Cris Jacobs brought his A Very Jerry Christmas show back to Gypsy Sally’s last Wednesday before returning to the 8X10 in Baltimore for two sold out nights. He started this holiday celebration a few years ago and said, “it’s some of the most fun gigs of the year.”Jacobs, who has been riding a wave a success following the release of his new album, Dust to Gold, was joined by John Ginty on the organ, Mookie Siegel on keys, Dave Markowitz on bass, and Ed Hobugh on drums. You can catch Cris again with Everyone Orchestra for a two night new years run at Gypsy Sally’s on the 30th and 31st.Check out audio and videos from all three nights below:Gypsy Sally’s soundboard/mic audio mix:Gypsy Sally’s YouTube Live Recording:8X10 YouTube Live Recording, Night 1:8X10 Youtube Live Recording, Night 2:
September 1, 2003 Daniel Staesser Assistant Editor Regular News Cop, criminal defense lawyer work to combat AIDS Cop, criminal defense lawyer work to combat AIDS Assistant EditorWhen street-savvy ex-cop Antelmo “Andy” Terrades met criminal defense lawyer Robert Pelier, he was in need of legal services. He would get more than he bargained for. The unlikely pair forged a friendship, an alchemic relationship formed from two similarly tempered pasts.Terrades’ brother-in-law had been infected with HIV/AIDS and died from the disease in December 2000. Being around the disease was nothing new to Terrades, who had lived in Peru throughout the early 1990s, where he said the disease was not accepted. He said nobody told their families if they had acquired HIV, for fear they would be ashamed. Inspired to make a difference and to promote awareness, Terrades began fighting the imminent epidemic.In the summer of 2000, Terrades was contacted by a German company called Gei Fer, an organization that promoted and provided rapid diagnostic testing programs for infectious diseases. The company had gone belly-up due to lack of funding and Terrades was asked to continue the programs.That August, Terrades began his own organization called International Public Safety Associates. Funded by The Global Fund, a reserve organized by the United Nations, and through secondary resources such as hospitals, IPSA has started rapid diagnostic testing programs throughout Latin America, including in Brazil, Haiti, and the Dominican Republic.Pelier partnered up for the cause having lost a family friend to the disease. He said he saw the opportunity as one of both personal importance and professional possibility.“We are in Miami, which is a prime location to really help adopt a hemispheric approach to the war on HIV,” said Pelier.Evidence indicates that migration, immigration, travel, tourism, and social/sexual behaviors allow the disease to transcend the geographical parameters in both Latin America and the Carribean nations. As Miami is often referred to as a gateway to Florida, AIDS could have a more significant state impact if measures are not taken to educate these specific areas.The first of these measures involves outreach. With support from organizations such as Christian Children in Action and Corrazones Unidos, a nonprofit group that helps administer the tests, Terrades and Pelier go into target countries and perform what they call voluntary counseling and testing (VCT).An educational element is administered on the importance of such things as abstinence and condoms. Then they provide testing kits, purchased by the host government after a pilot program, and wait for the 15-minute results.Representing Hema Diagnostic Systems, IPSA administers a rapid diagnostic testing process similar to a home pregnancy test. The test, a demonstration of which can be viewed at www.rapid123.com, is both simple and cost-effective at under $12 per kit.If a negative result appears, those tested are on their way, better educated on the disease and ready to inform others in the communities. If positive, testees begin a nutritional program which emphasizes the necessity of protein in a daily diet.“They need a special diet, a high protein diet,” said Terrades. “I’ve seen it through my brother-in-law.”With a primary staff of seven and as many consultants, IPSA uses technology that came into testing about five years ago.“We’re not just reinventing the wheel,” said Pelier. “These are tried components and principles espoused by the UN and CDC.”The Center for Disease Control, which estimates around 42 million people are living with HIV/AIDS, indicates a growth rate of 510 new cases per day in the areas where IPSA is testing.With no other similar organization in the world, Terrades and Pelier agree that part of the reason for IPSA’s success is their outreach capability. Terrades said that standard testing for the disease, which is virtually unaccessible to rural areas, requires two weeks for results, after which time many people just do not return. The rapid testing allows help to be administered almost immediately.Another reason for the partners’ success is what each brings to the table. Terrades, formerly of the City of Miami Police Department, has had experience in implementing public safety programs, has seen first-hand the poverty-ridden areas of South, Central and Latin America, and has a familiarity with government officials, a qualification that “helps cut through the bureaucratic red tape,” said Pelier.“Robert brings in more of the intellectual capacity and handles all the corporate matters,” said Terrades. “He is the public speaker for the company.”Working with host law firms such as Meloe Associados, in the Dominican Republic, Pelier presents a formal aspect of the organization with structuring and negotiating agreements, and brings to the table a vital knowledge of privacy and health laws.Despite their differences in backgrounds, Pelier’s intellectual ability and Terrades’ street mettle have galvanized to wield a staunch sword against the HIV/AIDS epidemic.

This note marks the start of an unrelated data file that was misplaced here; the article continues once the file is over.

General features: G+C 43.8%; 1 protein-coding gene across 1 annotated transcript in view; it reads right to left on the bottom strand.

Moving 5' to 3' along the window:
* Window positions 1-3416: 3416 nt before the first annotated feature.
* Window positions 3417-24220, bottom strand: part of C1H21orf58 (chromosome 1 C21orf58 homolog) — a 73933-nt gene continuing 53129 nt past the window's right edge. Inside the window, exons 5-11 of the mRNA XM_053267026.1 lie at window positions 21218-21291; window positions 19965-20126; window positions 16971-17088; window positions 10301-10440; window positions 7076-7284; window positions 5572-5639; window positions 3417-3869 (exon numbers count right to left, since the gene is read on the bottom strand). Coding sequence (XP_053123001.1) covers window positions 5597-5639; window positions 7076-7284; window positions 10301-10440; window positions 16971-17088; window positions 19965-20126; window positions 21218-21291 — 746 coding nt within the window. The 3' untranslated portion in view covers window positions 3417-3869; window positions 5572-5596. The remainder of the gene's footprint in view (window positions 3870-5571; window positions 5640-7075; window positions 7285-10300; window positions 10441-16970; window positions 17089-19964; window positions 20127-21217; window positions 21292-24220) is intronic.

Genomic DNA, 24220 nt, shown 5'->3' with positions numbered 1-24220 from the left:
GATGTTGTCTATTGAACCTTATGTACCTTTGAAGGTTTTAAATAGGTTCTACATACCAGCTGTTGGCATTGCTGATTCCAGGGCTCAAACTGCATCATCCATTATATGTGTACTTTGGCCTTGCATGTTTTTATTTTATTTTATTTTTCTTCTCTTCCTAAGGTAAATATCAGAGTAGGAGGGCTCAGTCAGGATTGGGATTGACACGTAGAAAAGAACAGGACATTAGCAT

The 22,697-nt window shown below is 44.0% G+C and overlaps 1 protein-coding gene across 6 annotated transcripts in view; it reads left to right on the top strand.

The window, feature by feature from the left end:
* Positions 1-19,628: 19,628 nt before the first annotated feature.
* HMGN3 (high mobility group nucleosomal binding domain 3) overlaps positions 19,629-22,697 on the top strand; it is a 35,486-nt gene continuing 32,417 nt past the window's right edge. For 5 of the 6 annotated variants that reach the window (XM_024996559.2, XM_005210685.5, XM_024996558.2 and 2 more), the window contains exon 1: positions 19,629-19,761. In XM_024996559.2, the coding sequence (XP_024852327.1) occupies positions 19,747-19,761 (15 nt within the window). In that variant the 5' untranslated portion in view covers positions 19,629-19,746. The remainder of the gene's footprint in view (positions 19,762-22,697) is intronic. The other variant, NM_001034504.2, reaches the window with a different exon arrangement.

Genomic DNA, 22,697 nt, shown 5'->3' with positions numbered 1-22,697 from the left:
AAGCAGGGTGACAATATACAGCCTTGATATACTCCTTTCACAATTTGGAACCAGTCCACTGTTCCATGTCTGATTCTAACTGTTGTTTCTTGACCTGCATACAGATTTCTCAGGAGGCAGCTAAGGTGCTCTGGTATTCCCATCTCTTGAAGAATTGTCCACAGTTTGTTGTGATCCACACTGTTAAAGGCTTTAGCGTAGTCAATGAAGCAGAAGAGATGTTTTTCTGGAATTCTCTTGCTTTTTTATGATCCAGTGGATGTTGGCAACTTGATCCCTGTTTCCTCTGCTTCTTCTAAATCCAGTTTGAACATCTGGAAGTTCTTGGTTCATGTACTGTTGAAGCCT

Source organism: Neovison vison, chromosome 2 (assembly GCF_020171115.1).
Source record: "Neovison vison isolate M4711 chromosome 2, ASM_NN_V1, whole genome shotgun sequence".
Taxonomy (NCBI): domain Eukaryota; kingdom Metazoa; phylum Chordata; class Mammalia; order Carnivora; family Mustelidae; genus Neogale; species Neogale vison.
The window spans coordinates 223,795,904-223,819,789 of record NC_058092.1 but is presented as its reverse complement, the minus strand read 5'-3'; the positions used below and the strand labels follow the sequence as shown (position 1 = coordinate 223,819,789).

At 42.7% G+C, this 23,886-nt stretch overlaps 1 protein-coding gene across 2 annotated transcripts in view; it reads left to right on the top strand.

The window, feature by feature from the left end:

With Syracuse football training camp less than a month away, The Daily Orange beat writers, Chris Libonati, Jon Mettus and Matt Schneidman, will analyze one of the top 10 preseason storylines, top 10 position battles or reveal one of 10 player files each day. Check out dailyorange.com and follow along here to countdown to camp.Since last December, it’s been clear the hallmark of Dino Babers’ offense is speed. But to run the offense Babers wants, the players within the system have to be in spread-offense shape.“Everything is fast,” sophomore running back Jordan Fredericks said during SU’s spring practice season. “Everyone needs to be in tip-top shape.”Fredericks, last year’s leading rusher, said he threw up multiple times during the first spring practice. Not long after, he had been supplanted by Dontae Strickland as the top running back. Babers said Fredericks would be battling freshman Moe Neal to play in the backfield with Strickland.MORE PRESEASON COVERAGE: AdvertisementThis is placeholder textPreseason storyline No. 10: Tight ends factoring into offensePreseason position battle No. 10: Cordell Hudson vs. Juwan DowelsPreseason player file No. 10: Cole Murphy Published on July 16, 2016 at 12:32 pm Contact Chris: [email protected] | @ChrisLibonati Offensive lineman Omari Palmer said Fredericks wasn’t alone in how hard the workouts hit him. On top of the strenuous workouts, Babers had the vending machines removed. When he stepped in at SU, Babers brought a strength and conditioning staff with him.Spring football is just that: spring football. But it’s worth watching how the team’s conditioning level is going into the season, since it’ll likely affect how Babers can run the offense that has been hyped for seven months.During the spring football game, Babers said fans would never see his team so slow again. Sophomore quarterback Eric Dungey also said Syracuse was too slow.“I thought the tempo of the offense was OK,” Babers said after the game.Fitness will play a major role in hitting the max speed Babers and Dungey see possible. Comments Facebook Twitter Google+ Related Stories Players prepare for Dino Babers’ new offense with revamped conditioningObservations from Syracuse football’s post-spring depth chartSyracuse football preseason storylines, No. 10: How SU’s tight ends will factor into this year’s offenseSyracuse football preseason player file No. 10: Cole MurphySyracuse football position battle to watch, No. 10: Cordell Hudson vs. Juwan Dowels